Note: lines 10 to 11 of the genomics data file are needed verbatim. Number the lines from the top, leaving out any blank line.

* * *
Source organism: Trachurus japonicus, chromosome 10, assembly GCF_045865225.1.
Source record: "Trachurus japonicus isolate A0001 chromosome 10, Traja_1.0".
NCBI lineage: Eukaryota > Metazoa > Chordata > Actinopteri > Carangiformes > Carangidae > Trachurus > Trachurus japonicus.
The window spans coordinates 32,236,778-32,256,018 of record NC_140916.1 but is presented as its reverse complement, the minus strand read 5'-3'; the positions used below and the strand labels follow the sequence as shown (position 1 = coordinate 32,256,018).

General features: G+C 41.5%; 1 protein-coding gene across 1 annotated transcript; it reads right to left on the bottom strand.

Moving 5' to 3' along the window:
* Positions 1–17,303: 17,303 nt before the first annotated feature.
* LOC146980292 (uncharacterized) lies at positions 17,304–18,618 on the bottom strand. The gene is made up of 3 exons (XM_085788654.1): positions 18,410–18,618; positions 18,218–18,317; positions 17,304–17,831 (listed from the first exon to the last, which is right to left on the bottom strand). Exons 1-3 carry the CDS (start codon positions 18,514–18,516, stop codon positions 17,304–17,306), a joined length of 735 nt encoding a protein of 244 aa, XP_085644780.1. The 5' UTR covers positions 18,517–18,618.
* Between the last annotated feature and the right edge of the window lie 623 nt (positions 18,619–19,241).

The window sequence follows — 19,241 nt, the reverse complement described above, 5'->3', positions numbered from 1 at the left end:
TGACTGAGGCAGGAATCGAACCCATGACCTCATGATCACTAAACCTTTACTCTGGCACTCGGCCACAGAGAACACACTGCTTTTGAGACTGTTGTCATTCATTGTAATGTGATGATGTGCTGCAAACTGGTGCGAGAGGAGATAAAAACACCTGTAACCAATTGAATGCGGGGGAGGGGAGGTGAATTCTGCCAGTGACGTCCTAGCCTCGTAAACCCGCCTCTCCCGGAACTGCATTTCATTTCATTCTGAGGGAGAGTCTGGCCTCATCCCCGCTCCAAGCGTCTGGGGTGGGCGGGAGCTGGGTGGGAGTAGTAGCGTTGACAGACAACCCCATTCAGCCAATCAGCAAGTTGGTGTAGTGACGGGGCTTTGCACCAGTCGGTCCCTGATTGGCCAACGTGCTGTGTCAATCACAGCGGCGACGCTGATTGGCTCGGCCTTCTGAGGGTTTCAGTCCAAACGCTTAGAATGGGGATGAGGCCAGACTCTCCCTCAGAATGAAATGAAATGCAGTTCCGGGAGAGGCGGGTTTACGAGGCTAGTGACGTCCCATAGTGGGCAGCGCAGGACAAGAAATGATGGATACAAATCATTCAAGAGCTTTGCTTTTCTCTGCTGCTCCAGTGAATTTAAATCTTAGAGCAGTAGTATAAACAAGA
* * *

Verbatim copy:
The window sequence follows — 19,241 nt, the reverse complement described above, 5'->3', positions numbered from 1 at the left end:
TGACTGAGGCAGGAATCGAACCCATGACCTCATGATCACTAAACCTTTACTCTGGCACTCGGCCACAGAGAACACACTGCTTTTGAGACTGTTGTCATTCATTGTAATGTGATGATGTGCTGCAAACTGGTGCGAGAGGAGATAAAAACACCTGTAACCAATTGAATGCGGGGGAGGGGAGGTGAATTCTGCCAGTGACGTCCTAGCCTCGTAAACCCGCCTCTCCCGGAACTGCATTTCATTTCATTCTGAGGGAGAGTCTGGCCTCATCCCCGCTCCAAGCGTCTGGGGTGGGCGGGAGCTGGGTGGGAGTAGTAGCGTTGACAGACAACCCCATTCAGCCAATCAGCAAGTTGGTGTAGTGACGGGGCTTTGCACCAGTCGGTCCCTGATTGGCCAACGTGCTGTGTCAATCACAGCGGCGACGCTGATTGGCTCGGCCTTCTGAGGGTTTCAGTCCAAACGCTTAGAATGGGGATGAGGCCAGACTCTCCCTCAGAATGAAATGAAATGCAGTTCCGGGAGAGGCGGGTTTACGAGGCTAGTGACGTCCCATAGTGGGCAGCGCAGGACAAGAAATGATGGATACAAATCATTCAAGAGCTTTGCTTTTCTCTGCTGCTCCAGTGAATTTAAATCTTAGAGCAGTAGTATAAACAAGA